MeatEater crew member and Bear Hunting Magazine Editor Clay Newcomb says this legislation flies in the face of all our guiding principles of conservation.

“Wildlife management in North America is a shining star on Planet Earth because we’ve allowed science to guide our management decisions. An emotional, anthropomorphic argument to end bear hunting goes against our stunning track record with wildlife and directs us into uncharted territory,” Clay said. “Where human populations and large predator populations overlap, predators will be managed and some will die. It’s a political issue of who gets to be the manager. California banned lion hunting in 1990, but in recent years government officials have killed as many and more lions than hunters did when it was legal.”

Clay echoes Griffith’s concern about this slow-burn of stripping hunters’ privileges: “We see clear trends of incrementalism in California, which is the declared strategy of anti-hunting organizations. Incrementalism implies that something you value is, at some point, going to be in the crosshairs.”

This isn’t just a California issue, Clay argues. These decisions will influence other states and set precedence for legislation that will affect all modern hunters, their children, and future generations.

“If you value North American hunting, you should care about this,” Clay said. “Bear hunting is often the entry point for anti-hunting groups into the hunting world because the narrative is easily sold to those who are uniformed. For the last couple of years we’ve been saying ‘guard the gate,’ and predator hunting is usually the gate. If you’re a pheasant hunter in South Dakota, a whitetail hunter in Missouri, or a squirrel hunter in Kentucky, you should care and get involved by speaking up for science-based wildlife management.”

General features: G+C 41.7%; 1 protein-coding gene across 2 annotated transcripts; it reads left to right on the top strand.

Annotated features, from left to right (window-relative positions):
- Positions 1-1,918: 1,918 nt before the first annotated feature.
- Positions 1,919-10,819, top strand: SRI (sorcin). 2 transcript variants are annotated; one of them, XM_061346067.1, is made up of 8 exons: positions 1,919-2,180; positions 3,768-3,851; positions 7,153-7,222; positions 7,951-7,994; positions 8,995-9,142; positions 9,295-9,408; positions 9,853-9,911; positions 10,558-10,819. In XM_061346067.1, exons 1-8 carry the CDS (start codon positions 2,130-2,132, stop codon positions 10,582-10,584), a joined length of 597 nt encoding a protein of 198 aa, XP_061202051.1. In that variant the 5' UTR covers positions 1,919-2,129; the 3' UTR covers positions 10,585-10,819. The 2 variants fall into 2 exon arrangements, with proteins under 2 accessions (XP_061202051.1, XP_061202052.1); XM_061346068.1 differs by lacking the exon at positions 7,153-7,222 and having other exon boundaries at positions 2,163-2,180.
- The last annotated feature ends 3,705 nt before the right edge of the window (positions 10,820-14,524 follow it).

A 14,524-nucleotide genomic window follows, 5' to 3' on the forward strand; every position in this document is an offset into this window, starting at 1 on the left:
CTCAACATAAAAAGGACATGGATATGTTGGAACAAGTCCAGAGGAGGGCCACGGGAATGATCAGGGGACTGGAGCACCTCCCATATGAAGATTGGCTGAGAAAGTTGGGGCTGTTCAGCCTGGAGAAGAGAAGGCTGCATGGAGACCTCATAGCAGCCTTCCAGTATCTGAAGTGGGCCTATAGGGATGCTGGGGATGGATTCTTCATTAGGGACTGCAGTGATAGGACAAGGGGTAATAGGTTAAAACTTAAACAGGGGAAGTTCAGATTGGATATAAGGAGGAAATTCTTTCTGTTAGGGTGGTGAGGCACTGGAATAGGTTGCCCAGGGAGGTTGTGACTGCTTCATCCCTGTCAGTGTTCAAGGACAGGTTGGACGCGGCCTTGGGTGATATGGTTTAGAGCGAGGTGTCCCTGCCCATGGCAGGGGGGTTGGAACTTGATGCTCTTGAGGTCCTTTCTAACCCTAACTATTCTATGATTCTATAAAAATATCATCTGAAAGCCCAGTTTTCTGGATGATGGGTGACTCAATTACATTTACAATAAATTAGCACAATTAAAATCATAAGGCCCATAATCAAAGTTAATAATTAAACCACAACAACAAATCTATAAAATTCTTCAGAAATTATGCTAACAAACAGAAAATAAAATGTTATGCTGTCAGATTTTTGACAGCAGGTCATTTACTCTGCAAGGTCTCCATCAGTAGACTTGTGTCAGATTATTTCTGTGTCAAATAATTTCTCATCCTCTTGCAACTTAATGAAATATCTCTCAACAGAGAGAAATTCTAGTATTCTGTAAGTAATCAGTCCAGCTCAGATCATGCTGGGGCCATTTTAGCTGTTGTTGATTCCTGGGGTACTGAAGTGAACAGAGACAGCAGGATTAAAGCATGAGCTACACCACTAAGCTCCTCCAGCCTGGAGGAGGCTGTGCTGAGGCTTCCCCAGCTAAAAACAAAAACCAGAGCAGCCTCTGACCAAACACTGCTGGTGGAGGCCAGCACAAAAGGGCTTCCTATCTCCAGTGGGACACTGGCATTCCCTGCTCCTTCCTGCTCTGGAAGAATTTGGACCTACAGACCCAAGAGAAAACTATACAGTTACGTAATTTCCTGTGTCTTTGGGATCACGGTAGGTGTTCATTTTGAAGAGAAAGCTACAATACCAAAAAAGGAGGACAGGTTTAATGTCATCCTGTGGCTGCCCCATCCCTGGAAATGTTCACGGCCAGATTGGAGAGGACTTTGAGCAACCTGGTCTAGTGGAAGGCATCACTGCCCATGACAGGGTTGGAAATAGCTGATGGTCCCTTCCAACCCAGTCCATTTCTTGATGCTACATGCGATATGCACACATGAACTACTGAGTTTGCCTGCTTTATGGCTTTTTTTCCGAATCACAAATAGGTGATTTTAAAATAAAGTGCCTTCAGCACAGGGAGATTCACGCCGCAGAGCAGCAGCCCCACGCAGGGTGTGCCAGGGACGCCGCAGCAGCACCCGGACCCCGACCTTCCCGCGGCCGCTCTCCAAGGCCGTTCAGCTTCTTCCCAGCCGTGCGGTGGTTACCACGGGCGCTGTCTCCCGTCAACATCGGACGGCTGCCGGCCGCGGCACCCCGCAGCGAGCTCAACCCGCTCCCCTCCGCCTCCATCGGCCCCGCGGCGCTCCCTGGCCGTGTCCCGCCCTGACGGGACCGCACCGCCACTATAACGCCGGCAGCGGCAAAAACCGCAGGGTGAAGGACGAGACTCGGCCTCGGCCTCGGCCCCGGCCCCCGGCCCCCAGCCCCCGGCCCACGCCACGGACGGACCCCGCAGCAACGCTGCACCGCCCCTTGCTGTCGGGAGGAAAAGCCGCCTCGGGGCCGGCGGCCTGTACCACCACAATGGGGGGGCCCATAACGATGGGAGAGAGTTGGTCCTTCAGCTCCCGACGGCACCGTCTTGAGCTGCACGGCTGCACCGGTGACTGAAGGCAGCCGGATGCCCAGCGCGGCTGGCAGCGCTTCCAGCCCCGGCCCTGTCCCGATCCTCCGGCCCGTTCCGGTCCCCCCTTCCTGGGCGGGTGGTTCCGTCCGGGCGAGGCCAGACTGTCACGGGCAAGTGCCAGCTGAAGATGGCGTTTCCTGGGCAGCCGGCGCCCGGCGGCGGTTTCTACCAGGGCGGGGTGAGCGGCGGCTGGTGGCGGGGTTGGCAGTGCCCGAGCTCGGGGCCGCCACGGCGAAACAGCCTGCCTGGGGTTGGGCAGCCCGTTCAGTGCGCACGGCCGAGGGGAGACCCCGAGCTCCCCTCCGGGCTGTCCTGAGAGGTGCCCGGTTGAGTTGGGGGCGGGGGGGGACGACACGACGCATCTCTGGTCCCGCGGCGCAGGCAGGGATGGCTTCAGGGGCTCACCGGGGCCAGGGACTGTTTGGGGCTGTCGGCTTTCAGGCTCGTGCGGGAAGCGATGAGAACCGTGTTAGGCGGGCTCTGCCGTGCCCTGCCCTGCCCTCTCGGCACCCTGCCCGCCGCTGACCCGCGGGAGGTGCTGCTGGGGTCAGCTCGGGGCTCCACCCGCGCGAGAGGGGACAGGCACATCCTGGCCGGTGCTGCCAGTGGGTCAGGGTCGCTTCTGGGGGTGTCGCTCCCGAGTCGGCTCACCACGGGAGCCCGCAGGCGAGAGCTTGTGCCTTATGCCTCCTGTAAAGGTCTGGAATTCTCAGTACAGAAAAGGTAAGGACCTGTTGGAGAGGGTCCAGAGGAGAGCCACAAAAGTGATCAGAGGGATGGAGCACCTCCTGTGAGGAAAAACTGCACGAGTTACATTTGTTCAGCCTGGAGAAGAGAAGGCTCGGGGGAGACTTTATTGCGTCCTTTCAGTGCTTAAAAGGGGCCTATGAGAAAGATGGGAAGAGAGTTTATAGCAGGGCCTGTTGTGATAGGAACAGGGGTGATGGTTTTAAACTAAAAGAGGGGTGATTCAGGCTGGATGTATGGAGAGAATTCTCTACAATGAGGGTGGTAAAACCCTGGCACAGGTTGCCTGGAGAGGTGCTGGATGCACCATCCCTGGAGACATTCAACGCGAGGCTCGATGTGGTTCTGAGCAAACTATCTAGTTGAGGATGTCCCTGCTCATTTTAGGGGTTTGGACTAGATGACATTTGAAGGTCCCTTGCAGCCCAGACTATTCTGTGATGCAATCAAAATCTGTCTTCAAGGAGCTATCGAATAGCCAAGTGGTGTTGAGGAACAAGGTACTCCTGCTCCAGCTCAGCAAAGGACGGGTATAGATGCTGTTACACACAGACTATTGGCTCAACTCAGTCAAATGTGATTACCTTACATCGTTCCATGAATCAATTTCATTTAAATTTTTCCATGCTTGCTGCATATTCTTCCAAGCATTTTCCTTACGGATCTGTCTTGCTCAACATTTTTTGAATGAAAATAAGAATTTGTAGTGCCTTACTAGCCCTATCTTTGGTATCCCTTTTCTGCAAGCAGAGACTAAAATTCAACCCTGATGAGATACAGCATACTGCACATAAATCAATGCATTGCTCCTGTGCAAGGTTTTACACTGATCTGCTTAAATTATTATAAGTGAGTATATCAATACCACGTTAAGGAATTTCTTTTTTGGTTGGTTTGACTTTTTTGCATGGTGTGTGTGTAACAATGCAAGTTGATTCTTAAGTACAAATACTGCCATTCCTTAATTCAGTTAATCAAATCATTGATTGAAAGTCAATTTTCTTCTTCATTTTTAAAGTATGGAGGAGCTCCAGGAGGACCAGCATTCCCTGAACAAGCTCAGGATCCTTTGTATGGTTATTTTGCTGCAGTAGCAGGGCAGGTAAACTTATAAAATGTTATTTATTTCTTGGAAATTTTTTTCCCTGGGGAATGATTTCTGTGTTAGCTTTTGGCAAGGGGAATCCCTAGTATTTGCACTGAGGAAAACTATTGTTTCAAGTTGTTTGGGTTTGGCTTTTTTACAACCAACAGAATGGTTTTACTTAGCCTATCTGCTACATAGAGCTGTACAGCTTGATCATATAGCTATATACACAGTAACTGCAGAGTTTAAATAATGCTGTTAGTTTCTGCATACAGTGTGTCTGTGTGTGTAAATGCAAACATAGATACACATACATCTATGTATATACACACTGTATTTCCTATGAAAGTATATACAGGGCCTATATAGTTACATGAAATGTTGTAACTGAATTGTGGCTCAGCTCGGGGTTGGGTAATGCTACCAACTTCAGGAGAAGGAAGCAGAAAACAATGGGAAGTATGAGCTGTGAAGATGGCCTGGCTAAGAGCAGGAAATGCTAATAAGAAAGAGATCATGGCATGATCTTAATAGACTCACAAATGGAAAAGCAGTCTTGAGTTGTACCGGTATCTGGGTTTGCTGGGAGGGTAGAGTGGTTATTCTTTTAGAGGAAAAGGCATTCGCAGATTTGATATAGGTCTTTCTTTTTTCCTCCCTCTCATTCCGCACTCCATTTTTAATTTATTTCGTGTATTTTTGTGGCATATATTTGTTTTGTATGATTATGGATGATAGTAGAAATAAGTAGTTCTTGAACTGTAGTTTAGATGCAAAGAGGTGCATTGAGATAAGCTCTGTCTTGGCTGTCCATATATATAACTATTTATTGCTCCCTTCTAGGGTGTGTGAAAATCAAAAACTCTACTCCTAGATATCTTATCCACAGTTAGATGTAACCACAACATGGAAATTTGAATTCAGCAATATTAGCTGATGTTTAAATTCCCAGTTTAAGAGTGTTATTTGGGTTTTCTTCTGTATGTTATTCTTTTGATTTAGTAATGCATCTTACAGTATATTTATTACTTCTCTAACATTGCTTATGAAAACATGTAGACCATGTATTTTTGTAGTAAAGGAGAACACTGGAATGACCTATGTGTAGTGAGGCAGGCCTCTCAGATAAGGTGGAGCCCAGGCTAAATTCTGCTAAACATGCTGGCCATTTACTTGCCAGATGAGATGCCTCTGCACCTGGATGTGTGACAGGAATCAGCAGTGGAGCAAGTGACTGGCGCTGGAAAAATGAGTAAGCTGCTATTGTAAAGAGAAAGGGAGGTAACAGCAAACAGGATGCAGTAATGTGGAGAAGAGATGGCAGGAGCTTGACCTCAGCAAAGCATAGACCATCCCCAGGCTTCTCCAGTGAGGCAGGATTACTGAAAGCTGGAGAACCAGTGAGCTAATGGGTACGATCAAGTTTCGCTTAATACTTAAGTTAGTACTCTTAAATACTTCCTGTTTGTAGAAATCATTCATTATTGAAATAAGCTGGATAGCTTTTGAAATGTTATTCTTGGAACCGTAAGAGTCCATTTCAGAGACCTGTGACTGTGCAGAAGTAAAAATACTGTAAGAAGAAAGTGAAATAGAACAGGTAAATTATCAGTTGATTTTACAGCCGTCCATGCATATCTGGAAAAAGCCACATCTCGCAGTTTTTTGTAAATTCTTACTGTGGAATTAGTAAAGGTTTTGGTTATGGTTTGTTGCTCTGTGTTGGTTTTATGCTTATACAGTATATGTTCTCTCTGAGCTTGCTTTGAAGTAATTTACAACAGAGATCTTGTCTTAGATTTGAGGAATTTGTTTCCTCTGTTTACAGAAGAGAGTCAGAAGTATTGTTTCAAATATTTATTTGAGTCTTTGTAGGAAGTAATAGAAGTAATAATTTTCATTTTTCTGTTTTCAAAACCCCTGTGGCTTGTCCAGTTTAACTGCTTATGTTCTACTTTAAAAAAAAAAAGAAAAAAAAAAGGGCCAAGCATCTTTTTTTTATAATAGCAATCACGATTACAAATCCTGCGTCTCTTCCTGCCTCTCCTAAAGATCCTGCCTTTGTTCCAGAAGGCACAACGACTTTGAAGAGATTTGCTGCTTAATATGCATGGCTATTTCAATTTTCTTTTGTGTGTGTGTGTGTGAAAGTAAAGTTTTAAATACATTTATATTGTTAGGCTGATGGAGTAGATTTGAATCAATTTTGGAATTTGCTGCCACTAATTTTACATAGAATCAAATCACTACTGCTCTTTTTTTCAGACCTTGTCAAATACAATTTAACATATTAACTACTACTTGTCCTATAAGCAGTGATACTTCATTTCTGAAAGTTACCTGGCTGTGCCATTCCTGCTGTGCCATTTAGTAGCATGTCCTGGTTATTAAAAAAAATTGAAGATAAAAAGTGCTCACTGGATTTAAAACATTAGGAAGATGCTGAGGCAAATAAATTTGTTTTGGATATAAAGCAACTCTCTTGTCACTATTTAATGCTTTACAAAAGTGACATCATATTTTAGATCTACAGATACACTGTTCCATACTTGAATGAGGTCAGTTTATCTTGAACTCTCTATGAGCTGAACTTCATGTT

Clay and Griffith encourage all hunters to make their voices heard by sending a letter or email to California Gov. Gavin Newsom and representatives in the legislature. A Change.org petition is available to sign here. You can also support the efforts to fight this bill by the Sportsmen’s Alliance, California Rifle and Pistol Association, California Chapter of Backcountry Hunters & Anglers, Safari Club International, Western Bear Foundation, and others.

“As a hunting community, we’ve got to join together, unify our voice and be the smartest, sharpest, and most compelling kids on the block,” Clay said. “We’re the good guys who have science and history on our side.”

Feature image via Tony Bynum.